Invariably someone will ask you to what process level are you mapping? They are referring to established standard classifications that define appropriate information to be contained in the diagrams. I use the word standard loosely because I have seen multiple definitions and numbers of process levels, so it depends on the definition to which you subscribe. Some use four levels, some use five and others use six. I like the four level definitions presented below. Keep in mind that there may be additional child diagrams within a given level.

Level 1 – These are very high, corporate level diagrams. They don’t depict workflows as much as they provide a container within which to organize your processes. In many cases, level 1 diagrams are not created.

Level 2 – These are end-to-end processes that cut across organizational boundaries. For example, these processes may involve the Customer Service groups, Engineering groups, Drafting groups and Construction groups. By BPMNTM definitions, process flows do not cross organizational boundaries, but messages flows are used to pass information between them (more on BPMN in the next article).

Level 3 – Level 3 diagrams are getting down to the details. They will depict process steps within an organizational area and show activities, roles, inputs and outputs. Process mapping efforts often stop at this level, unless you need to develop very specific requirements.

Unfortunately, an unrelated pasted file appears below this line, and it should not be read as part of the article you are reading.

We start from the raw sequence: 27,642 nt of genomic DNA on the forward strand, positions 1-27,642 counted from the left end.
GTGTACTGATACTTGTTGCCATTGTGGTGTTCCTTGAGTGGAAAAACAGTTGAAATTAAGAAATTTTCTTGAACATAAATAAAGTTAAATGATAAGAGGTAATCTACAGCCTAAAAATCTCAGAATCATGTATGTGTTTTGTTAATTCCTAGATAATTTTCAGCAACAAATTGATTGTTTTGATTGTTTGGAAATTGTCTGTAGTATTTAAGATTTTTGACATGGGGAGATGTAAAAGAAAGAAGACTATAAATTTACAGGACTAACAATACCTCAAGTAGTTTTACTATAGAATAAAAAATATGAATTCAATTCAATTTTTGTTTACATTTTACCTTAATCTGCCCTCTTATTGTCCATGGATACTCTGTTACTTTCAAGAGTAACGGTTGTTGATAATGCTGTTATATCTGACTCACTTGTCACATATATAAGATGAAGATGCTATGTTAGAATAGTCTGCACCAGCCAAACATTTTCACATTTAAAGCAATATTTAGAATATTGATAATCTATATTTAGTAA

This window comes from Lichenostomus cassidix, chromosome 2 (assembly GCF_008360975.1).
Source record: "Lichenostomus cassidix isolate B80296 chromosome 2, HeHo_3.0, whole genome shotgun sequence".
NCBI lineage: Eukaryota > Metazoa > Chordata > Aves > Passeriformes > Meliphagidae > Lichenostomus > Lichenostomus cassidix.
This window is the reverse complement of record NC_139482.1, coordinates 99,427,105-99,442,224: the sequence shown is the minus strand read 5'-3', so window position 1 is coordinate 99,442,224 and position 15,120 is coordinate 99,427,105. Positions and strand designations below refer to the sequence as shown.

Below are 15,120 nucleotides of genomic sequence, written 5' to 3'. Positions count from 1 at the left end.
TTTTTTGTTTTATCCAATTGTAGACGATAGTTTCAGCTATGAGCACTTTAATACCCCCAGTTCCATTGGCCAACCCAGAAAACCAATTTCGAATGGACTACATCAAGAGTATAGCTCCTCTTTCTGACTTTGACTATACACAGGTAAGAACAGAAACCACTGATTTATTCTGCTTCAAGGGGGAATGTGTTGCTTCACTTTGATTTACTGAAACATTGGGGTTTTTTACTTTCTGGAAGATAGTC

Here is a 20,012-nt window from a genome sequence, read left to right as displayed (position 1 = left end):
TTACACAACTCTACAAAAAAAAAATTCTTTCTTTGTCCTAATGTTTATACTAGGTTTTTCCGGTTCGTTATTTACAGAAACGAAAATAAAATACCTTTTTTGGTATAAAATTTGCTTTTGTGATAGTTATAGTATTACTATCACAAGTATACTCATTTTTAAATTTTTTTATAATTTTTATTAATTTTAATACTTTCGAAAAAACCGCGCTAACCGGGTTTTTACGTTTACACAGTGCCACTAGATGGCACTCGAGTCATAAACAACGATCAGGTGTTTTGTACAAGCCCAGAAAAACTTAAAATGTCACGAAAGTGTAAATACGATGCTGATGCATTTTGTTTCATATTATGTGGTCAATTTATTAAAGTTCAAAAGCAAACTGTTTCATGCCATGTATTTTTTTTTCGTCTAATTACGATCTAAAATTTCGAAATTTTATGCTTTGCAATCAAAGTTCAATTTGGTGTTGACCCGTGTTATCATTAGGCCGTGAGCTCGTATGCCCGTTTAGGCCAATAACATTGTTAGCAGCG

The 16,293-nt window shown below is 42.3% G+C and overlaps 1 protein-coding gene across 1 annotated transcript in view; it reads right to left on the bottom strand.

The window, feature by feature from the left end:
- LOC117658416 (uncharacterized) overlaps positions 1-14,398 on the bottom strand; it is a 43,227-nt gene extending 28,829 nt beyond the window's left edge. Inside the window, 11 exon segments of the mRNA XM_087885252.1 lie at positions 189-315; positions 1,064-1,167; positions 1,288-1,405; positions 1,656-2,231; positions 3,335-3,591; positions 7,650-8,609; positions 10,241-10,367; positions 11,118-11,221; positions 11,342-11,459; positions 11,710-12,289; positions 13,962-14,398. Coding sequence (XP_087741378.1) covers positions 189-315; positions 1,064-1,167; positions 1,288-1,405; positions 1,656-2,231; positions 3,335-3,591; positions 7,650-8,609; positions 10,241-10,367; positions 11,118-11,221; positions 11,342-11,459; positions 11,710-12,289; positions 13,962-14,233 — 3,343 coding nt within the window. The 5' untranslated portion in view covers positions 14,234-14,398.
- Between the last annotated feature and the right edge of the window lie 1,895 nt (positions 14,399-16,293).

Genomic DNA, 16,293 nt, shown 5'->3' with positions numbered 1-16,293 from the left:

Level 4 – At the lowest level, the diagrams are very detailed. Level 4 diagrams will show step-by-step what work is performed, what applications are used, requirements information and artifacts used or produced. The creation of level 4 diagrams for the enterprise can be very time consuming. They are typically done only when the need dictates.

In Summary

The amount of detail that you should include on a given diagram is driven by the needs and the intended audience. For general Business Process mapping efforts, you should not produce diagrams that are overly complicated. However, in specific situations, a large diagram may be required. There some standard guidelines available from various sources, but in the end, the diagrams you produce are affected by personal style and preference.

In my next article, I will discuss the use of standard diagramming conventions. We will discuss not only the BPMNTM specification, but also the value of establishing guidelines on what information should be captured. While personal preference affects the final product, adherence to a standard helps the diagrams have the same appearance and level of content, no matter who creates them.

View other article(s) from this series:

About the Author

Frank Weiss, P.E., is a strategic consultant in POWER Engineers’ Geospatial and Asset Management division. He has over 40 years’ experience in the utility business, including 19 years as a consultant. Frank has utilized his expertise to deliver solutions in engineering, operations, process reengineering and software implementation projects. His process mapping experience includes mobile workforce dispatch, T&D work management, outage restoration, energy market resource dispatch and GIS-based job design and posting. If you have any questions or comments for Frank you can contact him at frank.weiss@powereng.com.

[1] Enterprise Architect is a software product developed and sold by Sparx Systems Inc. Note: there are many other tools provided by EA including Data Modeling, Use Case and Sequence Diagramming.